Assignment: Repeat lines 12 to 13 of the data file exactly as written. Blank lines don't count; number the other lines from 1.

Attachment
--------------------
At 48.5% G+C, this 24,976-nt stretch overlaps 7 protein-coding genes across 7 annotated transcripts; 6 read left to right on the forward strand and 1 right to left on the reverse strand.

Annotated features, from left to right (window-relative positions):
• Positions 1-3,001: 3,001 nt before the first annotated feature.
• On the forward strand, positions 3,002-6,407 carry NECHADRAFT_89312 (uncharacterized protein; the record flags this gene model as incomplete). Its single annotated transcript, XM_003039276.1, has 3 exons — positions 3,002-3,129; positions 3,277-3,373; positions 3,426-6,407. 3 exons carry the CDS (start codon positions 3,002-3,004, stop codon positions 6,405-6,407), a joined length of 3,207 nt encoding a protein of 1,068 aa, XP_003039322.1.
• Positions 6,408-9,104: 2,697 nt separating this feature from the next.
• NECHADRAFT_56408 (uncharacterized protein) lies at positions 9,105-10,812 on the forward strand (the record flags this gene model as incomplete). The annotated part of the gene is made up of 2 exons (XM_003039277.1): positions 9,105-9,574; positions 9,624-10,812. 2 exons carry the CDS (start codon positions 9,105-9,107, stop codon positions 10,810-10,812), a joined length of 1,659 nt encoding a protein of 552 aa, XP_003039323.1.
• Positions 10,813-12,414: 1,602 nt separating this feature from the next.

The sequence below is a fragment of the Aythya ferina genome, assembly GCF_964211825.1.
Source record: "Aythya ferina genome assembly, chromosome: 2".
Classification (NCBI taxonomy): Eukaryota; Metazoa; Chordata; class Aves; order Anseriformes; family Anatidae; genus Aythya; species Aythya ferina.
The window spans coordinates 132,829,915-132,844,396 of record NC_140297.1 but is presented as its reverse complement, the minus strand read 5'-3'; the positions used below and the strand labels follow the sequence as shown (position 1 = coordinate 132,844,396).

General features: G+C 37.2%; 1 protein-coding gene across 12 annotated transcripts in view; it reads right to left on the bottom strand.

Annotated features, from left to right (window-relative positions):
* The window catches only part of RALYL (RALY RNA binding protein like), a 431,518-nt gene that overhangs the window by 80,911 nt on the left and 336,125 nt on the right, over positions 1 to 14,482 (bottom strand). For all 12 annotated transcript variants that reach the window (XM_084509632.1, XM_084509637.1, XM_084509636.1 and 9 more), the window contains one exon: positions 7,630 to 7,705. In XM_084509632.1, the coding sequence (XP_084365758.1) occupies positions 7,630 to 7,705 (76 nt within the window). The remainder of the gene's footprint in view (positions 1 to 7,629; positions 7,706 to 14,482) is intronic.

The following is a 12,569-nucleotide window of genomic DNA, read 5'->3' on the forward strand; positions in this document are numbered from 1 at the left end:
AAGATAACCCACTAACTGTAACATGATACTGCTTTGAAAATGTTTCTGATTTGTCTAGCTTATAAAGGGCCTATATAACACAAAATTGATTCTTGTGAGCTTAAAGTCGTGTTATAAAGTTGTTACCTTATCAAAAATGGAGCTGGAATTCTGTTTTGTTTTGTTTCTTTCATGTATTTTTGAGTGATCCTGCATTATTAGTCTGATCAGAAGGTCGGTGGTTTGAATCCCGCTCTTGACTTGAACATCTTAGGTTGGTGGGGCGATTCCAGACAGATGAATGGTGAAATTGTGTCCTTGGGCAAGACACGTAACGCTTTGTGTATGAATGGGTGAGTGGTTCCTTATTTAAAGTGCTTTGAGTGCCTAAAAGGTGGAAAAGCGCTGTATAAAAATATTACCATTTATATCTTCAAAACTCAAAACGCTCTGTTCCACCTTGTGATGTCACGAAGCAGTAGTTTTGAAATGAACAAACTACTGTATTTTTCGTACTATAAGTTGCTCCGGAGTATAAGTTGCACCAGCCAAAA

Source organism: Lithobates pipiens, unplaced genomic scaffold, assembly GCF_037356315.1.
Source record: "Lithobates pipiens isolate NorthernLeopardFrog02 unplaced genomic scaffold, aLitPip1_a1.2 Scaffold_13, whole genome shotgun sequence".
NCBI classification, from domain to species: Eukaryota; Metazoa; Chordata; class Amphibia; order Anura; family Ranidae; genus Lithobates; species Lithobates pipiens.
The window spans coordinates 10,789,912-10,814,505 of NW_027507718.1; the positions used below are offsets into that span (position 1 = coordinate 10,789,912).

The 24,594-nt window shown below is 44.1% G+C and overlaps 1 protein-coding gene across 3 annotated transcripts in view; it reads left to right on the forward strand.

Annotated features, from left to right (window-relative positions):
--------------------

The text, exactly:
General features: G+C 37.2%; 1 protein-coding gene across 12 annotated transcripts in view; it reads right to left on the bottom strand.

Annotated features, from left to right (window-relative positions):